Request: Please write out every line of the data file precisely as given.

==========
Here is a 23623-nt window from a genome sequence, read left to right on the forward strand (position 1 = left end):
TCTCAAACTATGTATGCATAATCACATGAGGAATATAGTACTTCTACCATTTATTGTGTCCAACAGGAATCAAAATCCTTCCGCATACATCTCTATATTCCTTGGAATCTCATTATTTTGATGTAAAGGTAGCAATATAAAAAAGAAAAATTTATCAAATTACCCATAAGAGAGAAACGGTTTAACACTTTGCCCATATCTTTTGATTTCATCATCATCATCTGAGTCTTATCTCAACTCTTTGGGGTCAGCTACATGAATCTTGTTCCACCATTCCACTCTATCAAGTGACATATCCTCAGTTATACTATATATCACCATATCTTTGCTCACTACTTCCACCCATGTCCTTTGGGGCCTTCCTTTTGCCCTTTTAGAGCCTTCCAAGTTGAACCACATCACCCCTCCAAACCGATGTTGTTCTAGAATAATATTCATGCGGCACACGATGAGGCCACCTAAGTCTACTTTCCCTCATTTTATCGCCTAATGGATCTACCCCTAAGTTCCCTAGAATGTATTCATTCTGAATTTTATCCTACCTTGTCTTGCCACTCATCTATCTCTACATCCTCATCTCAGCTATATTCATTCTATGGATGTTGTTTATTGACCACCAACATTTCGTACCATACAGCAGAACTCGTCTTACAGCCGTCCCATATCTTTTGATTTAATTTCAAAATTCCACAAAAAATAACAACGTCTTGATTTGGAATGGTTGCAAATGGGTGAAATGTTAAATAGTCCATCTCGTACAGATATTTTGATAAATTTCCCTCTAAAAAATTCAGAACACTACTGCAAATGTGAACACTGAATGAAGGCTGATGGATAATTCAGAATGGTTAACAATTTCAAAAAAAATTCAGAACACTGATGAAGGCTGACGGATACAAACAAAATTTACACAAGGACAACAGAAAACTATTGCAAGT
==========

Here is a 23623-nt window from a genome sequence, read left to right on the forward strand (position 1 = left end):
TCTCAAACTATGTATGCATAATCACATGAGGAATATAGTACTTCTACCATTTATTGTGTCCAACAGGAATCAAAATCCTTCCGCATACATCTCTATATTCCTTGGAATCTCATTATTTTGATGTAAAGGTAGCAATATAAAAAAGAAAAATTTATCAAATTACCCATAAGAGAGAAACGGTTTAACACTTTGCCCATATCTTTTGATTTCATCATCATCATCTGAGTCTTATCTCAACTCTTTGGGGTCAGCTACATGAATCTTGTTCCACCATTCCACTCTATCAAGTGACATATCCTCAGTTATACTATATATCACCATATCTTTGCTCACTACTTCCACCCATGTCCTTTGGGGCCTTCCTTTTGCCCTTTTAGAGCCTTCCAAGTTGAACCACATCACCCCTCCAAACCGATGTTGTTCTAGAATAATATTCATGCGGCACACGATGAGGCCACCTAAGTCTACTTTCCCTCATTTTATCGCCTAATGGATCTACCCCTAAGTTCCCTAGAATGTATTCATTCTGAATTTTATCCTACCTTGTCTTGCCACTCATCTATCTCTACATCCTCATCTCAGCTATATTCATTCTATGGATGTTGTTTATTGACCACCAACATTTCGTACCATACAGCAGAACTCGTCTTACAGCCGTCCCATATCTTTTGATTTAATTTCAAAATTCCACAAAAAATAACAACGTCTTGATTTGGAATGGTTGCAAATGGGTGAAATGTTAAATAGTCCATCTCGTACAGATATTTTGATAAATTTCCCTCTAAAAAATTCAGAACACTACTGCAAATGTGAACACTGAATGAAGGCTGATGGATAATTCAGAATGGTTAACAATTTCAAAAAAAATTCAGAACACTGATGAAGGCTGACGGATACAAACAAAATTTACACAAGGACAACAGAAAACTATTGCAAGT